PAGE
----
The colour of the electric lights has a strange effect in giving a complementary tint to the air in the early evening.—ESSAY ON LONDON.
The poem starts with a quote from “Essay on London.” It is a snippet declaring that in the early evening, with the electric lights on, things seem in place. November is a month in the autumn season in London.
O, Heavenly colour! London town
Has blurred it from her skies;
And hooded in an earthly brown,
Unheaven’d the city lies.
No longer standard-like this hue
Above the broad road flies;
Nor does the narrow street the blue
Wear, slender pennon-wise.
The first actual stanza of the poem begins with an apostrophe. The speaker addresses an inanimate object—heavenly color. This refers to the typical November weather in most parts of Europe and America. In November, the leaves fall, and it is windy, dry, or wet. This is in preparation for winter in December, January, and February. Although it is subject to change, this is the normal weather in November.
The speaker describes London town as ridding heavenly color from her skies and goes on to say that the city now lies unheaven’d. The city, after being filled with the warmth and colors of summer, is now faced with the dreariness of November.
But when the gold and silver lamps
Colour the London dew,
And, misted by the winter damps,
The shops shine bright anew –
Blue comes to earth, it walks the street,
It dyes the wide air through;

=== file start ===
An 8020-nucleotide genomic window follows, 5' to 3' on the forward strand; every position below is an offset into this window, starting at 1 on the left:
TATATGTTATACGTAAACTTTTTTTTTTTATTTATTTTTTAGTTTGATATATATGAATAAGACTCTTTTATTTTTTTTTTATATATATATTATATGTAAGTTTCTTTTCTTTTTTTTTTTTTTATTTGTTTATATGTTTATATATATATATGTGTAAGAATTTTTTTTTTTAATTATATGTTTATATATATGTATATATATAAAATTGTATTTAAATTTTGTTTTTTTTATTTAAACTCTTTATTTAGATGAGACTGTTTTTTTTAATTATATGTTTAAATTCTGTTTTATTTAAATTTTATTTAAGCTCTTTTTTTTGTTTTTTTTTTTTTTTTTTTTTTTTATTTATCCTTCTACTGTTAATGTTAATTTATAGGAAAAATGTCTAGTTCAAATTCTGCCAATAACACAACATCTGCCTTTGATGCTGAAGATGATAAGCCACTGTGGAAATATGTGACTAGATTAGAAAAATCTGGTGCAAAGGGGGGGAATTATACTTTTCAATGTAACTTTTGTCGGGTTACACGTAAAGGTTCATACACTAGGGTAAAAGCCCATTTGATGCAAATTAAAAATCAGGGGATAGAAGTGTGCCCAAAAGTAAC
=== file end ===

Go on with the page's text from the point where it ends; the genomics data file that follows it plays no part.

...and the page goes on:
A mimic sky about their feet,
The throng go crowned with blue.
In this stanza, the speaker tells us what they do to make up for the dreariness and how they make use of lamps and other unnatural lights. London, in autumn, begins to look colorful once more. In the evenings, when the lights from the lamps come on, the place brightens up—the shops take on a better look, a new look, and blue walks the street. Then, the air is no longer dull, the place is no longer dreary, and the sky attains color. This is a trick, and November is here with its blue.
It’s likely that the weather in November inspired Alice Meynell to write ‘November Blue.’ At that time of the year, it is usually windy and rainy, and according to the speaker, the people in London use lamps to add light and color to the place.
The tone used in ‘November Blue‘ is mostly sad. At that time of the year, the place looks dull, the sky is without color, and the people have to find a temporary solution. When this is done, they become happy once more.
Weather is the major theme explored by Alice Meynell’s ‘November Blue.’ The season of November is described in clear terms, and the speaker talks about what the people in London do to make the place lively once more.
The central topic of ‘November Blue‘ is the weather in November and all it comes with. The poem also talks about the temporary solution to the dullness the season brings with it.
If you found Alice Meynell’s ‘November Blue‘ interesting, you should check out the poems below: